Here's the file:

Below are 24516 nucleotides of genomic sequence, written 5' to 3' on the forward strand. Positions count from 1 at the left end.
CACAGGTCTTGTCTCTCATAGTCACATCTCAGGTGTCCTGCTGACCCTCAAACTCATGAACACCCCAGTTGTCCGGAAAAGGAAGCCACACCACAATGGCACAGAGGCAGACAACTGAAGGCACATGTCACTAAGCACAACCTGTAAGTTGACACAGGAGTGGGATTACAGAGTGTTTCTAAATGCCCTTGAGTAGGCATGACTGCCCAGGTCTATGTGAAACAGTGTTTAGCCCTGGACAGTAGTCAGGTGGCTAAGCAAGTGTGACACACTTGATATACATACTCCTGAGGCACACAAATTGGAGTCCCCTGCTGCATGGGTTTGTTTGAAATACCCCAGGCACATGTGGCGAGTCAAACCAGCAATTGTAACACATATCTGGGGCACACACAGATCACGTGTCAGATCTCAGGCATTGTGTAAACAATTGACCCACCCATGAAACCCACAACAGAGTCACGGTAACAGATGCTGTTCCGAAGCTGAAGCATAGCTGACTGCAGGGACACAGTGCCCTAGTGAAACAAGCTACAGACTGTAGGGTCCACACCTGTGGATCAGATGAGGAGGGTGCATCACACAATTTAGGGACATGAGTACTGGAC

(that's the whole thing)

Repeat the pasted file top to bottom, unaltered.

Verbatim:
Below are 24516 nucleotides of genomic sequence, written 5' to 3' on the forward strand. Positions count from 1 at the left end.
CACAGGTCTTGTCTCTCATAGTCACATCTCAGGTGTCCTGCTGACCCTCAAACTCATGAACACCCCAGTTGTCCGGAAAAGGAAGCCACACCACAATGGCACAGAGGCAGACAACTGAAGGCACATGTCACTAAGCACAACCTGTAAGTTGACACAGGAGTGGGATTACAGAGTGTTTCTAAATGCCCTTGAGTAGGCATGACTGCCCAGGTCTATGTGAAACAGTGTTTAGCCCTGGACAGTAGTCAGGTGGCTAAGCAAGTGTGACACACTTGATATACATACTCCTGAGGCACACAAATTGGAGTCCCCTGCTGCATGGGTTTGTTTGAAATACCCCAGGCACATGTGGCGAGTCAAACCAGCAATTGTAACACATATCTGGGGCACACACAGATCACGTGTCAGATCTCAGGCATTGTGTAAACAATTGACCCACCCATGAAACCCACAACAGAGTCACGGTAACAGATGCTGTTCCGAAGCTGAAGCATAGCTGACTGCAGGGACACAGTGCCCTAGTGAAACAAGCTACAGACTGTAGGGTCCACACCTGTGGATCAGATGAGGAGGGTGCATCACACAATTTAGGGACATGAGTACTGGAC